concepts for improving body image: body positive vs. body neutral
How do you view your body? How much time do you spend thinking about it? What is your internal dialogue when you look in the mirror, or when you put clothes on in the morning, or when you’re about to talk in front of a crowd? Body image is your perception of the aesthetics or attractiveness of your body; it involves how you see yourself, compared to the standards that have been set by society.
Whether we realize the connection or not, our body image affects our behavior. This is because our body image informs our self-esteem, a feeling of trust in one's abilities, qualities, and judgment. In fact, they directly influence each other. If you’re feeling unattractive or physically insecure, it’s hard to feel good about yourself as a whole person. Similarly, if you don’t think you deserve to feel good, you won’t give yourself positive inputs to feel physically well.
In an effort to combat the diet culture we are all entrenched in, the concept of body positivity was introduced and has gained a lot of momentum on social media. People of all genders, shapes, and sizes are expressing love and gratitude for their physical appearance with the message that all bodies are beautiful and deserve praise. While this has been a popular approach to combating criticism and judgment based on appearance, a new concept is emerging: body neutrality.
Read on to learn about each concept, and take a minute to think about which resonates most with you.
Currently, there are over 10 million posts on Instagram with the #bodypositive tag. Many of them are photos of someone’s face or body with a vulnerable caption on their body image. Body positivity is defined as a social movement rooted in the belief that all human beings should have a positive body image, while challenging the ways in which society presents and views the physical body.
They key to the movement is in the name - positivity. The body should be praised with positive words and affirmations, using descriptions of beauty, strength, and perseverance despite any perceived flaws.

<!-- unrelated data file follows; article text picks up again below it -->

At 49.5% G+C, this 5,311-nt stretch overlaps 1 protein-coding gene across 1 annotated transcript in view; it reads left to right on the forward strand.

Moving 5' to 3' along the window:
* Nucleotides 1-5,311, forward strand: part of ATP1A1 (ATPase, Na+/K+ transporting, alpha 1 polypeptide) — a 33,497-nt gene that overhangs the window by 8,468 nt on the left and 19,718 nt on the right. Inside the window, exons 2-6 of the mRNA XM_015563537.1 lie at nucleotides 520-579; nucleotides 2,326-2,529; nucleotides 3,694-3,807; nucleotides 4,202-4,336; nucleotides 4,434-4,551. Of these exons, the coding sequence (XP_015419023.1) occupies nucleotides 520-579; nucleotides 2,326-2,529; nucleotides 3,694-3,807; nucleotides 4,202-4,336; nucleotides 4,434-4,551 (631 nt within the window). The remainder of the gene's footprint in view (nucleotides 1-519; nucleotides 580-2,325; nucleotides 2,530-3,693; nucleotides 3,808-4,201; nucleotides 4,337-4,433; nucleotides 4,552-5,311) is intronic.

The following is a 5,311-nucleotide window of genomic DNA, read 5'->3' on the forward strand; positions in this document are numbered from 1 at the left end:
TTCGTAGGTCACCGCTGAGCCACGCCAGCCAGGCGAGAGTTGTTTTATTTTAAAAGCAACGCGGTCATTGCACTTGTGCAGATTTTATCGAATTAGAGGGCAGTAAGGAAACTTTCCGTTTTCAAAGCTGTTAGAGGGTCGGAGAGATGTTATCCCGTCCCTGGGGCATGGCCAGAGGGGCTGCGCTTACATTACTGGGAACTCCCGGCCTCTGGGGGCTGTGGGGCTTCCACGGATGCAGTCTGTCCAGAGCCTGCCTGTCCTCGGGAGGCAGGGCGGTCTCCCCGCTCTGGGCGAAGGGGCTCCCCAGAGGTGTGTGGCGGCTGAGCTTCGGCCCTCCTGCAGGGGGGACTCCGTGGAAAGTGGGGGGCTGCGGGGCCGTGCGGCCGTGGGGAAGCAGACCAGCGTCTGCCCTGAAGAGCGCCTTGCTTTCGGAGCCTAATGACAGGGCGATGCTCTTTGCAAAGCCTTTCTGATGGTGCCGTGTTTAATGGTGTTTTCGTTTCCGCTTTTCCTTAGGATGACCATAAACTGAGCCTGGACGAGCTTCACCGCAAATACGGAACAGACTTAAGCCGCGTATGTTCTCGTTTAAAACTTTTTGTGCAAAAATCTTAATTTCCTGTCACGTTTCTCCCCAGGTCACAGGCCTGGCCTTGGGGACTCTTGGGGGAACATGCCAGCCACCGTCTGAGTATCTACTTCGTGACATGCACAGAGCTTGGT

This is a new concept developed by Anuschka Rees after studying body image, self-esteem and cultural norms and identifying that while body positivity has brought a lot of good, it still keeps the focus on physical appearance. The point is that there is so much more to talk about and base self-worth on than outward attributes. As one contributor to her book, Beyond Beautiful, puts it: “Stop telling women that they need to loooove their bodies! Stop encouraging them to focus even more on what they see in the mirror. Tell them to love, respect and appreciate themselves as a multifaceted human being that is so much more than body parts”.
SO WHAT’S THE DIFFERENCE?
Rees so concisely summarizes the difference for us with some examples:
How I feel about myself has nothing to do with my appearance.
Being preoccupied with that you see in the mirror leads to unhappiness.
Fighting against media messages that suggest being attractive is what’s most important.
Understand that your outer shell is a single, not all that interesting part of you.
We need to change the value of beauty in our society.
I feel good about myself because I know I’m beautiful.
Feeling attractive is a prerequisite to happiness.
Fighting against media messages that suggest there’s only way to be attractive.
Understand that your body is beautiful, flaws and all.
We need to change the definition of beauty in our society.
Which concept appeals most to you? Which one do you currently emulate, or which one would you rather work towards?